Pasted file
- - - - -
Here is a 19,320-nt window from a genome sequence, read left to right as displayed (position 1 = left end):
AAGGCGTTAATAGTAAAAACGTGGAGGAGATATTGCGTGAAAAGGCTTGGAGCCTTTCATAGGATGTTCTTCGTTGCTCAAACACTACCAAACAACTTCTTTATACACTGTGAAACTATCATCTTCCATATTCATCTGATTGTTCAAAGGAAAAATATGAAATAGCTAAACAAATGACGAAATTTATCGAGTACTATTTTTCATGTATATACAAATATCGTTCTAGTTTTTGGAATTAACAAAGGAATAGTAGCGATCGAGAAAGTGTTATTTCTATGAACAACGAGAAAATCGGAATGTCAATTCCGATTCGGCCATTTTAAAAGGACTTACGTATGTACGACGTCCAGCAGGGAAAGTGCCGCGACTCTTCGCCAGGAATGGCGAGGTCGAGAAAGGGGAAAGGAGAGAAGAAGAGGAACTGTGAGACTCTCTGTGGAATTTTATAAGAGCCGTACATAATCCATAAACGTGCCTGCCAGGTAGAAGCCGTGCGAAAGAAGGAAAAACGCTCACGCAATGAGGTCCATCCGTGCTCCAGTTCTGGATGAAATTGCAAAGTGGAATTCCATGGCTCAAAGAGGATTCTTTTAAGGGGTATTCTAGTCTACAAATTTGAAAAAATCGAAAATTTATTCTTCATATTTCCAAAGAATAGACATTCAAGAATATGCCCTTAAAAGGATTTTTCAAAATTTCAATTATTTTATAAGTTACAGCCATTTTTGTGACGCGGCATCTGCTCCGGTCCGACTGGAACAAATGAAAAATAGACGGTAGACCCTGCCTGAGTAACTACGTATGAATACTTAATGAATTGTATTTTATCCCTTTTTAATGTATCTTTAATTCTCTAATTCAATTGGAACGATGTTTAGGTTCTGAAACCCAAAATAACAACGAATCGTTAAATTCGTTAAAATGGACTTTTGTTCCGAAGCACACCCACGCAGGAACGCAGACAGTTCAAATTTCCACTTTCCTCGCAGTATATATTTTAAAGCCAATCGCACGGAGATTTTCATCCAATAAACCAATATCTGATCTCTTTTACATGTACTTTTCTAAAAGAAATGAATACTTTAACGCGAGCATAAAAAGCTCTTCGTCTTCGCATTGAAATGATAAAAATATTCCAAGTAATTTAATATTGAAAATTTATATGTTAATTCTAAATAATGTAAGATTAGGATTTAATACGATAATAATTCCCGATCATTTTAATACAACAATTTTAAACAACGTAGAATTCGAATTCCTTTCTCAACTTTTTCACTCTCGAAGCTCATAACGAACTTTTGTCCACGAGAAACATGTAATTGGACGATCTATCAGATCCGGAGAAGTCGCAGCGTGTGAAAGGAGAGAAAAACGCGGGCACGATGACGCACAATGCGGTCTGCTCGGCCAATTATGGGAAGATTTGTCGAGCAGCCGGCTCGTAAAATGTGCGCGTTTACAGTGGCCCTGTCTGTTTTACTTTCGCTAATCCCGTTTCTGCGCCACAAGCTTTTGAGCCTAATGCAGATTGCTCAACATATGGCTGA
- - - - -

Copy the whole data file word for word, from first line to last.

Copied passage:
Here is a 19,320-nt window from a genome sequence, read left to right as displayed (position 1 = left end):
AAGGCGTTAATAGTAAAAACGTGGAGGAGATATTGCGTGAAAAGGCTTGGAGCCTTTCATAGGATGTTCTTCGTTGCTCAAACACTACCAAACAACTTCTTTATACACTGTGAAACTATCATCTTCCATATTCATCTGATTGTTCAAAGGAAAAATATGAAATAGCTAAACAAATGACGAAATTTATCGAGTACTATTTTTCATGTATATACAAATATCGTTCTAGTTTTTGGAATTAACAAAGGAATAGTAGCGATCGAGAAAGTGTTATTTCTATGAACAACGAGAAAATCGGAATGTCAATTCCGATTCGGCCATTTTAAAAGGACTTACGTATGTACGACGTCCAGCAGGGAAAGTGCCGCGACTCTTCGCCAGGAATGGCGAGGTCGAGAAAGGGGAAAGGAGAGAAGAAGAGGAACTGTGAGACTCTCTGTGGAATTTTATAAGAGCCGTACATAATCCATAAACGTGCCTGCCAGGTAGAAGCCGTGCGAAAGAAGGAAAAACGCTCACGCAATGAGGTCCATCCGTGCTCCAGTTCTGGATGAAATTGCAAAGTGGAATTCCATGGCTCAAAGAGGATTCTTTTAAGGGGTATTCTAGTCTACAAATTTGAAAAAATCGAAAATTTATTCTTCATATTTCCAAAGAATAGACATTCAAGAATATGCCCTTAAAAGGATTTTTCAAAATTTCAATTATTTTATAAGTTACAGCCATTTTTGTGACGCGGCATCTGCTCCGGTCCGACTGGAACAAATGAAAAATAGACGGTAGACCCTGCCTGAGTAACTACGTATGAATACTTAATGAATTGTATTTTATCCCTTTTTAATGTATCTTTAATTCTCTAATTCAATTGGAACGATGTTTAGGTTCTGAAACCCAAAATAACAACGAATCGTTAAATTCGTTAAAATGGACTTTTGTTCCGAAGCACACCCACGCAGGAACGCAGACAGTTCAAATTTCCACTTTCCTCGCAGTATATATTTTAAAGCCAATCGCACGGAGATTTTCATCCAATAAACCAATATCTGATCTCTTTTACATGTACTTTTCTAAAAGAAATGAATACTTTAACGCGAGCATAAAAAGCTCTTCGTCTTCGCATTGAAATGATAAAAATATTCCAAGTAATTTAATATTGAAAATTTATATGTTAATTCTAAATAATGTAAGATTAGGATTTAATACGATAATAATTCCCGATCATTTTAATACAACAATTTTAAACAACGTAGAATTCGAATTCCTTTCTCAACTTTTTCACTCTCGAAGCTCATAACGAACTTTTGTCCACGAGAAACATGTAATTGGACGATCTATCAGATCCGGAGAAGTCGCAGCGTGTGAAAGGAGAGAAAAACGCGGGCACGATGACGCACAATGCGGTCTGCTCGGCCAATTATGGGAAGATTTGTCGAGCAGCCGGCTCGTAAAATGTGCGCGTTTACAGTGGCCCTGTCTGTTTTACTTTCGCTAATCCCGTTTCTGCGCCACAAGCTTTTGAGCCTAATGCAGATTGCTCAACATATGGCTGA